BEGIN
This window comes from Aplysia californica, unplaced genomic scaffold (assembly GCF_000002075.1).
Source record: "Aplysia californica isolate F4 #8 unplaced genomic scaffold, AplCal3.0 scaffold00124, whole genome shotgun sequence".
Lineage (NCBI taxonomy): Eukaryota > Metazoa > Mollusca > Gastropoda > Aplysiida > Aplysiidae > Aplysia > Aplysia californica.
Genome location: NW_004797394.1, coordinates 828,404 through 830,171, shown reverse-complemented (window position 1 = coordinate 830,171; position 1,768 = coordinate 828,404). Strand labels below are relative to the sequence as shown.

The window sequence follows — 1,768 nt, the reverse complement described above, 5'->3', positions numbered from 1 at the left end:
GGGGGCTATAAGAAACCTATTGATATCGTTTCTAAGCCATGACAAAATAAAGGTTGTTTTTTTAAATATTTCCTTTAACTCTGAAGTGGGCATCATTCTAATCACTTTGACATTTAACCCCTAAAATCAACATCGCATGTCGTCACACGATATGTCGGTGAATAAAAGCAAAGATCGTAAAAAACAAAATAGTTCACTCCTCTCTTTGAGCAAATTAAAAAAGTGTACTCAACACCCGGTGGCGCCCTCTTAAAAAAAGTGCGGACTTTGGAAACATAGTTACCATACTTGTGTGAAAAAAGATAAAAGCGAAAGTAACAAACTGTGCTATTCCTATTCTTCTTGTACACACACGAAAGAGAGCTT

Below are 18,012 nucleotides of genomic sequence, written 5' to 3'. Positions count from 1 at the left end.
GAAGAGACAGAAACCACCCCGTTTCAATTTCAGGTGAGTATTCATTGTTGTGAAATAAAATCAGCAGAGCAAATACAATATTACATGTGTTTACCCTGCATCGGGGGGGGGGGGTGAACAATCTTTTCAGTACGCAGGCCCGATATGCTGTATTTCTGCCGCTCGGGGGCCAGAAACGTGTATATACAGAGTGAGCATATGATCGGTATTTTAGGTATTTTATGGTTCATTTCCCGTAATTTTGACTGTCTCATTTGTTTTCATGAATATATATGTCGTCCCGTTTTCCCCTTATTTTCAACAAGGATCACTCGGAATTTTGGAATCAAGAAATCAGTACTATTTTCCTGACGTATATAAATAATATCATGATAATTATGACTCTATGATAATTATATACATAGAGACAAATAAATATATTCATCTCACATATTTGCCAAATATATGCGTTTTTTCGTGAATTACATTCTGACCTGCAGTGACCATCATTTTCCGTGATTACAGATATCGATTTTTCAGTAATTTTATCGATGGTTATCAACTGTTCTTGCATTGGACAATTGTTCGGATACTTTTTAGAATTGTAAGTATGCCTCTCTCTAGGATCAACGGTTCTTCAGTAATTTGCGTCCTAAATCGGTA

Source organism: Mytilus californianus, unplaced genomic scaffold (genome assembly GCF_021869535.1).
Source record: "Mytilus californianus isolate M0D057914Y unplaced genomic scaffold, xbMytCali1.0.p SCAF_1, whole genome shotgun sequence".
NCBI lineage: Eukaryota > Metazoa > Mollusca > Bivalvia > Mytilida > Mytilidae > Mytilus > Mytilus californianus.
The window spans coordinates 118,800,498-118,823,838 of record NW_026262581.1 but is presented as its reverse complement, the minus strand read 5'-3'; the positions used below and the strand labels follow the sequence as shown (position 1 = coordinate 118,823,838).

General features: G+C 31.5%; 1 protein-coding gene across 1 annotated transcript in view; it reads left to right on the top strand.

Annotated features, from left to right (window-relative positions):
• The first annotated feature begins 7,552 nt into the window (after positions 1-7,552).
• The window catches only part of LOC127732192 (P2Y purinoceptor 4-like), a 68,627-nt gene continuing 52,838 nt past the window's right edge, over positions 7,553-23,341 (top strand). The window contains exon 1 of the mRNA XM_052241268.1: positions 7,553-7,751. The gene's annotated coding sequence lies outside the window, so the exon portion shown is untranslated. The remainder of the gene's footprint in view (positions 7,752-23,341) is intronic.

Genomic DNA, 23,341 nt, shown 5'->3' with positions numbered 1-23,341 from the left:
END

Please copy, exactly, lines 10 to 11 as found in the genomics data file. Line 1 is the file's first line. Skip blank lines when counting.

Source record: "Mytilus californianus isolate M0D057914Y unplaced genomic scaffold, xbMytCali1.0.p SCAF_1, whole genome shotgun sequence".
NCBI lineage: Eukaryota > Metazoa > Mollusca > Bivalvia > Mytilida > Mytilidae > Mytilus > Mytilus californianus.